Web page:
By Sara Flounders
Political activist, author, poet and filmmaker Nadja Tesich was born in Užice, Serbia, Yugoslavia, in 1939 and died Feb. 20 in New York City. She lived her life outspoken and full of righteous rage at the enormous destruction of U.S. wars and the glaring injustice and inequality that surrounded her. She felt collective pain personally, even physically, and identified with defenseless people targeted on the other side of the world or someone passing her on a busy street.
Nadja came to all events wearing always a splash of red — whether a red beret, red scarf or red jacket, or bearing red carnations. She loved Cuba and often said it was the only place she felt she could breathe.
At a memorial for Nadja on May 29, her family, friends and political comrades expressed the rainbow of ways she touched them. We remember her for her political activism, starting from defending the National Liberation Front of Vietnam in the 1960s.
From the beginning days of the International Action Center, Nadja was part of IAC life. She had fought against U.S. wars in Vietnam, coups in Congo, Chile and Greece; she was active in the mass demonstrations against the Iraq War in 1991 and again in 2003.
Odessa, Ukraine: Memorial for the victims of the May 2 fascist massacre at Kulikovo Fields and the House of Trade Unions, June 10, 2014.
Lugansk People’s Republic: A woman places flowers near the site of the Ukrainian military’s June 2 terror-bombing of the regional administration building.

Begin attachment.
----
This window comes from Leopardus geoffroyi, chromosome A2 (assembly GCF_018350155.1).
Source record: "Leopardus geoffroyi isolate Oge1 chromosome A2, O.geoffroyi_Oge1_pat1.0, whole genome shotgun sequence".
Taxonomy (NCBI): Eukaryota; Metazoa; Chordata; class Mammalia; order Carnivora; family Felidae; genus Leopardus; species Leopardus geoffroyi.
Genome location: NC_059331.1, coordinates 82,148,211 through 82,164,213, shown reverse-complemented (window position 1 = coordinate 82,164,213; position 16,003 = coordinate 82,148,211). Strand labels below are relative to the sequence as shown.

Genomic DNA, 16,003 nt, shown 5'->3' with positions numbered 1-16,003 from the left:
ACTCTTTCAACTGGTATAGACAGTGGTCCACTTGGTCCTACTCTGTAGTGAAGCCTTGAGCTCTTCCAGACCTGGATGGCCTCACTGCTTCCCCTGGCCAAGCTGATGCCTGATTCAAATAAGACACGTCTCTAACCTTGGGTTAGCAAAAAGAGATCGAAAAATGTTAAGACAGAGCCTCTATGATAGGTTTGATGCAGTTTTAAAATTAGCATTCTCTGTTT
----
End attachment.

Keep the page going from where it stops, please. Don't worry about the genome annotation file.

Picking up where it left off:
Billionaire Petro Poroshenko won Ukraine’s May 25 presidential election and will be sworn in as the country’s new leader on Saturday.
Poroshenko announced that Kiev would step up its military operation shortly after exit polls predicted his victory in the election, saying that Kiev’s activities in the southeast of the country “will be more effective and military units must be better equipped.”
Following Poroshenko’s statement, the situation in the Donetsk and Lugansk regions significantly deteriorated as clashes between self-defense forces and Kiev troops intensified. In the course of the following two days, Kiev deployed fighter jets and helicopters to attack Donetsk International Airport.
In Lugansk, Kiev admitted firing “more than 150 missiles” from fighter jets on Monday alone.
The total death toll as a result of the so-called “anti-terrorist” operation has so far been put at 181 people, including 59 of the ruling regime’s troops. Another 293 injured people were injured. These figures were stated by the country’s Prosecutor General, Oleg Makhnitsky, on Tuesday. However, it is unclear if the number of fatalities includes self-defense forces as well.